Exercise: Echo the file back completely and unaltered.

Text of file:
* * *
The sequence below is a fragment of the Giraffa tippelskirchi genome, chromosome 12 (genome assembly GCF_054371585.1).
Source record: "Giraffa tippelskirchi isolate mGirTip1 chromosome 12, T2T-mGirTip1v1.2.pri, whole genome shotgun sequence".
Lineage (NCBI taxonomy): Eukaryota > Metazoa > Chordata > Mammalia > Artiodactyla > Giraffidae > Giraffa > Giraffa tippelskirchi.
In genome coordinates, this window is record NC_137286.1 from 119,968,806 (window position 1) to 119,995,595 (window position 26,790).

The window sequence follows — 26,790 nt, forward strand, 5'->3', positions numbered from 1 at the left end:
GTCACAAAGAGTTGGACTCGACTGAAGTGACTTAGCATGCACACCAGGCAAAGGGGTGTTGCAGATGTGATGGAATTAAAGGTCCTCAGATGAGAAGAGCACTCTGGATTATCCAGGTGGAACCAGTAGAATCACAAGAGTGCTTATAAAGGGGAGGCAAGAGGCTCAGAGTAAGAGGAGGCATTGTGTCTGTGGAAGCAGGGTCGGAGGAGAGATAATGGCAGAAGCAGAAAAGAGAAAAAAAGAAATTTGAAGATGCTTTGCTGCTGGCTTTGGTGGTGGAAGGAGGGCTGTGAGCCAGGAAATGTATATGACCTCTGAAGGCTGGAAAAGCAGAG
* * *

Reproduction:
The sequence below is a fragment of the Giraffa tippelskirchi genome, chromosome 12 (genome assembly GCF_054371585.1).
Source record: "Giraffa tippelskirchi isolate mGirTip1 chromosome 12, T2T-mGirTip1v1.2.pri, whole genome shotgun sequence".
Lineage (NCBI taxonomy): Eukaryota > Metazoa > Chordata > Mammalia > Artiodactyla > Giraffidae > Giraffa > Giraffa tippelskirchi.
In genome coordinates, this window is record NC_137286.1 from 119,968,806 (window position 1) to 119,995,595 (window position 26,790).

The window sequence follows — 26,790 nt, forward strand, 5'->3', positions numbered from 1 at the left end:
GTCACAAAGAGTTGGACTCGACTGAAGTGACTTAGCATGCACACCAGGCAAAGGGGTGTTGCAGATGTGATGGAATTAAAGGTCCTCAGATGAGAAGAGCACTCTGGATTATCCAGGTGGAACCAGTAGAATCACAAGAGTGCTTATAAAGGGGAGGCAAGAGGCTCAGAGTAAGAGGAGGCATTGTGTCTGTGGAAGCAGGGTCGGAGGAGAGATAATGGCAGAAGCAGAAAAGAGAAAAAAAGAAATTTGAAGATGCTTTGCTGCTGGCTTTGGTGGTGGAAGGAGGGCTGTGAGCCAGGAAATGTATATGACCTCTGAAGGCTGGAAAAGCAGAG